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Five Pillars Yoga

David Marshall


Where are you from?
I grew up in Massachusetts, on Cape Cod. But I have also lived in Tennessee, Vermont and the Midwest.

How did you come to Yoga? How and when did your yoga practice begin?
My first class was my freshman year of college… 16 years ago! And my practice really began there. I was immediately drawn to the balance and equanimity I felt after class. I’ve continued fairly consistently since then, but my yoga practice really began in earnest a few years ago. I had been studying with a regular teacher who encouraged me in the direction of my first teacher training, at Yoga Shanti here in New York City. It has been a non-stop roller coaster since then!

Who inspires you?
My students inspire me constantly. They show up despite physical limitations, having injuries, or being in a bad mood. I’m inspired by vulnerability, human beings who can bring their perfectly imperfect selves to the mat and into the world with honesty and integrity.

How would you describe your teaching style?
I teach a well-balanced vinyasa flow with Iyengar-inspired alignment. I love working with beginners and I incorporate props and restorative elements whenever appropriate.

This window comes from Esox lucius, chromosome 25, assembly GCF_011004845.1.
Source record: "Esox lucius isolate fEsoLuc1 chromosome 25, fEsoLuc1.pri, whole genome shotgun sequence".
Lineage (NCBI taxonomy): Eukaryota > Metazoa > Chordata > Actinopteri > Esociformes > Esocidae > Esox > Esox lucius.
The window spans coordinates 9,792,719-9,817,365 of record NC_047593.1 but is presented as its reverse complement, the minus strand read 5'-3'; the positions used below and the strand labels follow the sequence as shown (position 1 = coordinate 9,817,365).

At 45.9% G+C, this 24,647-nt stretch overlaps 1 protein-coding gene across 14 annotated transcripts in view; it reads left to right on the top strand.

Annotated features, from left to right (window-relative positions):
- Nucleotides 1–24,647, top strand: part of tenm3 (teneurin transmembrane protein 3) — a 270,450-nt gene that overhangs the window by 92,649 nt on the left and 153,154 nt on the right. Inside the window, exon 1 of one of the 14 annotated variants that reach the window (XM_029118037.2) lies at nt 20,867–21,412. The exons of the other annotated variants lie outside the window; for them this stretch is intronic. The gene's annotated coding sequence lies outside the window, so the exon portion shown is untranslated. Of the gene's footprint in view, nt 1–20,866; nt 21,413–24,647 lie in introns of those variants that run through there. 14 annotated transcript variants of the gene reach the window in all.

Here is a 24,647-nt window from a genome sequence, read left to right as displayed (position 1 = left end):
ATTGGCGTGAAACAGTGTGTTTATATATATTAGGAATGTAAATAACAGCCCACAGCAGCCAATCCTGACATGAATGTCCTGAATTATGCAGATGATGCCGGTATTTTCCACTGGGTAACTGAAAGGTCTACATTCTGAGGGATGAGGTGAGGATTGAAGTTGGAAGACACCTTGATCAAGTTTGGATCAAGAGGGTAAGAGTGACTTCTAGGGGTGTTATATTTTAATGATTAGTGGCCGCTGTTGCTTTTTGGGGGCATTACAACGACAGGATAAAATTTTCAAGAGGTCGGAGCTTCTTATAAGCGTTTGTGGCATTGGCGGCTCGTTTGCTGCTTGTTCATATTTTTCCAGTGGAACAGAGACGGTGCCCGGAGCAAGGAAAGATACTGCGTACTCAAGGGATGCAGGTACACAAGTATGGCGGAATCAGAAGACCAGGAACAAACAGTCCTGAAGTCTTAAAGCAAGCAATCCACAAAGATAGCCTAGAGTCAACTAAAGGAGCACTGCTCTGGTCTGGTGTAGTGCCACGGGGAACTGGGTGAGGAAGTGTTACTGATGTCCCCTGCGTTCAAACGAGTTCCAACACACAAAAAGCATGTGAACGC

Which posture helps you Go Deep?
Ooh tricky question! Define deep…
Often “depth” in a particular class or asana for me is a direct result of how much I am willing to let go, how much I can surrender. It’s a beautiful paradox; that going deeper is not a product of working harder to get my toes above my head, perhaps it’s instead a surrender of the noise in my mind that says it’s impossible, that I’m not good enough.
My teacher Rodney Yee says “we aren’t trying to break the hamstrings, we’re trying to break ignorance.”

Do you have a spirit animal?
Right now my spirit animal is Isaac Pena. I take his class here at Five Pillars as often as I can and you should to!

Personal Motto or Mantra?
You are enough.

Complete this sentence: I practice because….
I can’t teach what I don’t know in my own bones.

Favorite Sutra?
Yoga Sutra 2.39 — Freedom from wanting unlocks the real purpose of existence.